The art historical, technical, and socioeconomic tensions that make up the Shareable Readymades are not intended to be simple or didactic. Each one has a different history and positioning in relationship to its referent. I hope that they are fun physically and conceptually and that they are useful objects for thought.

3D Printing Art Projects

Shareable Readymades Watch


(Image by Paul Ros, Licensed Creative Commons Attribution-NonCommercial)

Here’s Pipe in Furtherfield‘s show “The Human Face of Economics“, along with Urinal and Balloon Dog. You can buy one from them along with a certificate of inauthenticity.


The 3D Additivist Manifesto video features the Urinal in its teaser image.


Here’s an animated GIF by Alan Butler featuring a rare credited appearance of Balloon Dog.


And this melting Balloon Dog is from Michael Green’s luxury.obj

If you see any Shareable Readymades in the wild, let me know!

3D Printing Art Projects

Shareable Readymades For Bitcoin


Furtherfield present the Art Data Money special edition range of Shareable Readymades available to buy for Bitcoin or fiat currency (such as pounds sterling).

Supplied with Certificate of Inauthenticity, signed by the artist (me).

3D Printing Art Art History Projects

What is Art History Made of?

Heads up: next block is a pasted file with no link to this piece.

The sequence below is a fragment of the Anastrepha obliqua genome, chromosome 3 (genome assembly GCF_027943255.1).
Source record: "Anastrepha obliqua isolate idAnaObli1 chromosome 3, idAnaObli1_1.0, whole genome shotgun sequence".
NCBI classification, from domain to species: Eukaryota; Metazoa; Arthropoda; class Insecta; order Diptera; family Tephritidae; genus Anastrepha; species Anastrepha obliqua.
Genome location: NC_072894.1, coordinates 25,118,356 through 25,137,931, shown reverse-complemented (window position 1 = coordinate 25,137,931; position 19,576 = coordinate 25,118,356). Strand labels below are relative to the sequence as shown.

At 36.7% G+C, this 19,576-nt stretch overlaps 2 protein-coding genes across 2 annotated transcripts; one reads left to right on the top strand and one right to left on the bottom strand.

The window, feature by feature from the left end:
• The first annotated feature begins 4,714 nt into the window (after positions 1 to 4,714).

(#arthistory hashtag held in front of a man walking down a street in New York describing the work of Taryn Simon, 2013, Charlotte Frost)

“I wanted to draw attention to the physicality of art historical statements whether they are made in print or online. I wanted to look at art historical writing as an object.”

I was very flattered to be asked by Dr. Charlotte Frost to become involved in the 3D printing side of her “Art History Hashtag” project. My “shareable readymades” project was in part a reaction to the treatment of artisans by post-conceptual artists such as Jeff Koons, so reversing the artist/artisan relationship from that project and becoming the person modelling the artwork appealed to me. Charlotte’s writing about the physicality of art history media touched on something I have thought since I was at art school. And I love typography and hashtags, with varying degrees of irony.